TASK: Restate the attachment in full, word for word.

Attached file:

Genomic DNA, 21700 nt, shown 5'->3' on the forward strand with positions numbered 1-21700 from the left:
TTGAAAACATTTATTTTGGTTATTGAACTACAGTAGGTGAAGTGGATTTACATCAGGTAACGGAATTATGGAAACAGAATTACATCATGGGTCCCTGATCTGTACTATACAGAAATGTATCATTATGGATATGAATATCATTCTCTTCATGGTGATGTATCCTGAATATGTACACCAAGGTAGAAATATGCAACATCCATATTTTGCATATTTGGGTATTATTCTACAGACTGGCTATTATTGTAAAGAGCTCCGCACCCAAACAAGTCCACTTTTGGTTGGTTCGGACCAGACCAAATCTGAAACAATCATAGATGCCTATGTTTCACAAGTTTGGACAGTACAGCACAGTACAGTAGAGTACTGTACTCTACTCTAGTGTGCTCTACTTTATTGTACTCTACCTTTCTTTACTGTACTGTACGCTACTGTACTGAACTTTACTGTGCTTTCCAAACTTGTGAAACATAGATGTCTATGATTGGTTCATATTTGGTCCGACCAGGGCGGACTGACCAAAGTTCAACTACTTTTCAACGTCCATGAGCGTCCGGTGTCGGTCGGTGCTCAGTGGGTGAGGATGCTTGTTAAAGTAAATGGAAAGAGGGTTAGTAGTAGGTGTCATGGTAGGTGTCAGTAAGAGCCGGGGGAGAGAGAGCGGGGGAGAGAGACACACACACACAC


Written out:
Genomic DNA, 21700 nt, shown 5'->3' on the forward strand with positions numbered 1-21700 from the left:
TTGAAAACATTTATTTTGGTTATTGAACTACAGTAGGTGAAGTGGATTTACATCAGGTAACGGAATTATGGAAACAGAATTACATCATGGGTCCCTGATCTGTACTATACAGAAATGTATCATTATGGATATGAATATCATTCTCTTCATGGTGATGTATCCTGAATATGTACACCAAGGTAGAAATATGCAACATCCATATTTTGCATATTTGGGTATTATTCTACAGACTGGCTATTATTGTAAAGAGCTCCGCACCCAAACAAGTCCACTTTTGGTTGGTTCGGACCAGACCAAATCTGAAACAATCATAGATGCCTATGTTTCACAAGTTTGGACAGTACAGCACAGTACAGTAGAGTACTGTACTCTACTCTAGTGTGCTCTACTTTATTGTACTCTACCTTTCTTTACTGTACTGTACGCTACTGTACTGAACTTTACTGTGCTTTCCAAACTTGTGAAACATAGATGTCTATGATTGGTTCATATTTGGTCCGACCAGGGCGGACTGACCAAAGTTCAACTACTTTTCAACGTCCATGAGCGTCCGGTGTCGGTCGGTGCTCAGTGGGTGAGGATGCTTGTTAAAGTAAATGGAAAGAGGGTTAGTAGTAGGTGTCATGGTAGGTGTCAGTAAGAGCCGGGGGAGAGAGAGCGGGGGAGAGAGACACACACACACAC